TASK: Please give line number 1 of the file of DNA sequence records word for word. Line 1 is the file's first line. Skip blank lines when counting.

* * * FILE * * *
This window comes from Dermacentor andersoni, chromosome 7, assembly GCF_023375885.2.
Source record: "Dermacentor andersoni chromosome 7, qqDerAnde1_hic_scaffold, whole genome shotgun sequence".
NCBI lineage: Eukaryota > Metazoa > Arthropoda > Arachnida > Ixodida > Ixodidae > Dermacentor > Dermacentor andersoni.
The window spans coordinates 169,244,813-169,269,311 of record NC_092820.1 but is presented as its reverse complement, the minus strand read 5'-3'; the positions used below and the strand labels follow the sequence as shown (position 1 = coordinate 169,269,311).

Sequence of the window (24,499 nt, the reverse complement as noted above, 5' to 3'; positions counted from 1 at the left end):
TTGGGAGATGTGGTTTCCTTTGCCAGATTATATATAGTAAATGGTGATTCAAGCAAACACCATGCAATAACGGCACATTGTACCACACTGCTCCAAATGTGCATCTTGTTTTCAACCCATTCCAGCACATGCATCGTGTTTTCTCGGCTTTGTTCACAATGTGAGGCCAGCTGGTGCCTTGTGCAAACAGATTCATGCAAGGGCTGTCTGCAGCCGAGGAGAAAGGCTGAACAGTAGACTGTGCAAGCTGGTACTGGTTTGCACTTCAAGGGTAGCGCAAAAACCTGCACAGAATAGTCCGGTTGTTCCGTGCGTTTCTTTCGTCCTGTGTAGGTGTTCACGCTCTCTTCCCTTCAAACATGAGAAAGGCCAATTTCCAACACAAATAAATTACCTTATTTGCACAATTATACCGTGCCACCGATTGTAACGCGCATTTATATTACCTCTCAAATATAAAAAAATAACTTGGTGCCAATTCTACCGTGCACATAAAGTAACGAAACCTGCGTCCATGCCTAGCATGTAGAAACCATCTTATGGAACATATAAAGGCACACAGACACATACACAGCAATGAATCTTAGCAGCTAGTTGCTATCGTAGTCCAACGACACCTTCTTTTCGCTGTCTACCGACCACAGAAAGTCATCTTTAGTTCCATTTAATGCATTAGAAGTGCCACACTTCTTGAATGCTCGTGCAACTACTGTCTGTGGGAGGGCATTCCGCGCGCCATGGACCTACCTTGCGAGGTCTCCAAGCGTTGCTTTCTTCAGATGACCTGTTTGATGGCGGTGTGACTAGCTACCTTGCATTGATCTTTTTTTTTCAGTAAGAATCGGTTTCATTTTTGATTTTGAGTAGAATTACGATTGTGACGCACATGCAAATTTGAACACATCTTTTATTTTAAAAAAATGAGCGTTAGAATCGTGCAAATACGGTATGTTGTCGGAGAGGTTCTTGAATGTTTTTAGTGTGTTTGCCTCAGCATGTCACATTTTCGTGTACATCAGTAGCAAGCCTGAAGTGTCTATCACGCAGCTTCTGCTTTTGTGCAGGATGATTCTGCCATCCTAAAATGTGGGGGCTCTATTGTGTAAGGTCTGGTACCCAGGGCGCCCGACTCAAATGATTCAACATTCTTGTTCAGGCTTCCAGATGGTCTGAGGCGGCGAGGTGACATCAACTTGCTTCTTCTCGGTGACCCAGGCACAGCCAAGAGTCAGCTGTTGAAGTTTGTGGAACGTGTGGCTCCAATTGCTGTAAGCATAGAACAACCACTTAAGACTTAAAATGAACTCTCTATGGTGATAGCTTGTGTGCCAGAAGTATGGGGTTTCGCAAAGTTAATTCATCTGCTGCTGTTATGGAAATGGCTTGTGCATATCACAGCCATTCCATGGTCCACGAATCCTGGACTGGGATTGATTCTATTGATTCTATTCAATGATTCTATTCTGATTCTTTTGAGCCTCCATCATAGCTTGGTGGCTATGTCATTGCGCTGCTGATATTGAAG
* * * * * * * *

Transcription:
This window comes from Dermacentor andersoni, chromosome 7, assembly GCF_023375885.2.